By the end of 2017, I was riding high — my crypto portfolio had soared to all-time highs. I was deep into my third year working at one of the top nightclubs in the world, living in a sprawling party house with close friends, and frequenting the Strip more often than not. When I wasn’t there, I was traveling the country, hitting up some of the largest music festivals, and networking was just part of my daily routine. I was constantly making new friends and forging strong connections. On top of all this, I had launched my first two businesses that year. Everything was firing on all cylinders.

My momentum had been building since early 2015, but within just a few months, it all unraveled. I invested my life savings in a trusted friend’s ICO, and it crashed to zero along with the rest of the crypto market. What followed was a series of disastrous decisions. Nights where weeks’ worth of income vanished in hours, days that ended at noon the next day, and indulgence in the best (and worst) that Sin City had to offer became the norm. I was deep in the party life as if I had been born on the top floor of Caesar’s Palace. Eventually, this multiyear spree came to a screeching halt in 2018.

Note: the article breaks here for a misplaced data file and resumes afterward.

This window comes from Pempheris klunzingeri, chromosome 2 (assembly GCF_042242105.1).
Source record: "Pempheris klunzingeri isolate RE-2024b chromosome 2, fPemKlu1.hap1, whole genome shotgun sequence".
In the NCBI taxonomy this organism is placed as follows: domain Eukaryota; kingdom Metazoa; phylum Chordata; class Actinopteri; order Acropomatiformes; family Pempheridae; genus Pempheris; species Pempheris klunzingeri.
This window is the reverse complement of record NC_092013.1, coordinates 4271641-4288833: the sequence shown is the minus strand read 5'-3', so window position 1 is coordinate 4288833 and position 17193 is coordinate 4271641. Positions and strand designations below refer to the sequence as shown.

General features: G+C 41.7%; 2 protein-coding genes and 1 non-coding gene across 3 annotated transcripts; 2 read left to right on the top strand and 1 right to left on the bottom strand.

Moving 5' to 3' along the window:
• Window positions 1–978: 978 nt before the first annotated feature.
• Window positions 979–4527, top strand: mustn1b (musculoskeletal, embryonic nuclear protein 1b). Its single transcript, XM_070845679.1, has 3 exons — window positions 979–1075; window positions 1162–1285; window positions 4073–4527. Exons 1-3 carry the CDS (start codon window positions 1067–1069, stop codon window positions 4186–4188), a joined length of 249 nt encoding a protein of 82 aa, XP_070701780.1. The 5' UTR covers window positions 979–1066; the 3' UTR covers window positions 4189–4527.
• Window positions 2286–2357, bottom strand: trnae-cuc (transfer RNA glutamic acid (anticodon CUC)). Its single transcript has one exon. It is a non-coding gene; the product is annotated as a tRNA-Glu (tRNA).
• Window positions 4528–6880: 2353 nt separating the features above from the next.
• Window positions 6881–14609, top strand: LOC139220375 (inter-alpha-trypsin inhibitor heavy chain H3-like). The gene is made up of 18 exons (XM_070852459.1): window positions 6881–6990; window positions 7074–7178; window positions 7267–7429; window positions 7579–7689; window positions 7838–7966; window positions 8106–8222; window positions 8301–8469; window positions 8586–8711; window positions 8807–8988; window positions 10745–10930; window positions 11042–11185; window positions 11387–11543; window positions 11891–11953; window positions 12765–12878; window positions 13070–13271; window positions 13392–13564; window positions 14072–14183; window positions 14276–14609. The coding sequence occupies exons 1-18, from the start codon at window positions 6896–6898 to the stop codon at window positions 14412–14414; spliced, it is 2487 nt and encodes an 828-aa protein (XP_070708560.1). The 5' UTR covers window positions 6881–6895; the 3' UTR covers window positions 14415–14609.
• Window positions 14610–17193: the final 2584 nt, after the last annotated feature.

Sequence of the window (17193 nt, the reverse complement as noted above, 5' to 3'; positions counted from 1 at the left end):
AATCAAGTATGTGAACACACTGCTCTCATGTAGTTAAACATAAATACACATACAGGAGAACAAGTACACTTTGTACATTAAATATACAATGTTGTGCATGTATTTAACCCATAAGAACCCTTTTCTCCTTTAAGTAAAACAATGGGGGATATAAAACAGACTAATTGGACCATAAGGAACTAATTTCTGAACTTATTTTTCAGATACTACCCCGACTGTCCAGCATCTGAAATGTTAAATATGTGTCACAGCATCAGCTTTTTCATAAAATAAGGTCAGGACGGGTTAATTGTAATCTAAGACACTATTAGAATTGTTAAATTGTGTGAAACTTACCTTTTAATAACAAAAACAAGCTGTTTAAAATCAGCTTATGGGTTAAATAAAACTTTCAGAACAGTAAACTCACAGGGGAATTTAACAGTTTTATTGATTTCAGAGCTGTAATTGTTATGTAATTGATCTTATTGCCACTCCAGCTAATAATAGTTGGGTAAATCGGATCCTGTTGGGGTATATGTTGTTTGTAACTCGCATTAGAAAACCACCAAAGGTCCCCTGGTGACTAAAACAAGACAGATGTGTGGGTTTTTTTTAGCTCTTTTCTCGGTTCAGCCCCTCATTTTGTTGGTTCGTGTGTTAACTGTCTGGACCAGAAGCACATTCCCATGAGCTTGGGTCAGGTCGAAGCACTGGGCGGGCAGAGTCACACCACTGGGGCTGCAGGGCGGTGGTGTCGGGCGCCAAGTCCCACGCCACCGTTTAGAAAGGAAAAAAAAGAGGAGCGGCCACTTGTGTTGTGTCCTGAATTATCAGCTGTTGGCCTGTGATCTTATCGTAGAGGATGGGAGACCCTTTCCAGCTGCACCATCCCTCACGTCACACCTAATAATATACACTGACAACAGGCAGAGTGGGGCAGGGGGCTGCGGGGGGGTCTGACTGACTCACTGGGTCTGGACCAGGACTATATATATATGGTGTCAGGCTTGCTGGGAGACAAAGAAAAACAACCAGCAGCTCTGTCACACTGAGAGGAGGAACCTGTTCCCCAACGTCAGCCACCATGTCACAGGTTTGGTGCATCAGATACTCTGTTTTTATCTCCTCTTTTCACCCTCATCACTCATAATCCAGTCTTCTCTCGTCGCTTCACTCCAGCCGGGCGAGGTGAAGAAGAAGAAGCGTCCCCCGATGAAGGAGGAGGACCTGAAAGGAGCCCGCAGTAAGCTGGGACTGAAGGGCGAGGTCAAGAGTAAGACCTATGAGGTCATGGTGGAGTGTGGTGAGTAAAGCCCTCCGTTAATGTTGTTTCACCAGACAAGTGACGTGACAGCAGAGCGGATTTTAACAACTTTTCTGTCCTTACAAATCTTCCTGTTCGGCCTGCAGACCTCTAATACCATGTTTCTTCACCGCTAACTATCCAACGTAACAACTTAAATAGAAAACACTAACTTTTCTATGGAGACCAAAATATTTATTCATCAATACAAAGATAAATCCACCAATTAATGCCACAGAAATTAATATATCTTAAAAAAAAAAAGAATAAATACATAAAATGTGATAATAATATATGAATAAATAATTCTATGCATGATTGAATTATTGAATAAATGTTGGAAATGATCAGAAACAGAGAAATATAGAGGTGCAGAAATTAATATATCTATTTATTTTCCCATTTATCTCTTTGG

By mid-2018, I had lost my entire life savings, and my crypto investments had plummeted past zero, completing a negative round trip. The music had stopped, and when I finally looked around, the crowd had dispersed. The silence was deafening. My disregard for accountability was no longer an option. In that moment, I accepted that my decisions — and only my decisions — had led me here. Life came at me fast, and this rock bottom was anything but casual.

The full story is messy, to say the least, and one day I’ll share it in great detail, but for now, I’ll spare you the extended version as this post is already lengthy. When everything is going right, it’s easy to overlook red flags. But when things fall apart, escaping your own naivety becomes impossible. You’re forced to decide: have you peaked, or is there another climb left in you? Formulating a plan is crucial; ideas are merely the beginning, while execution is the journey that follows.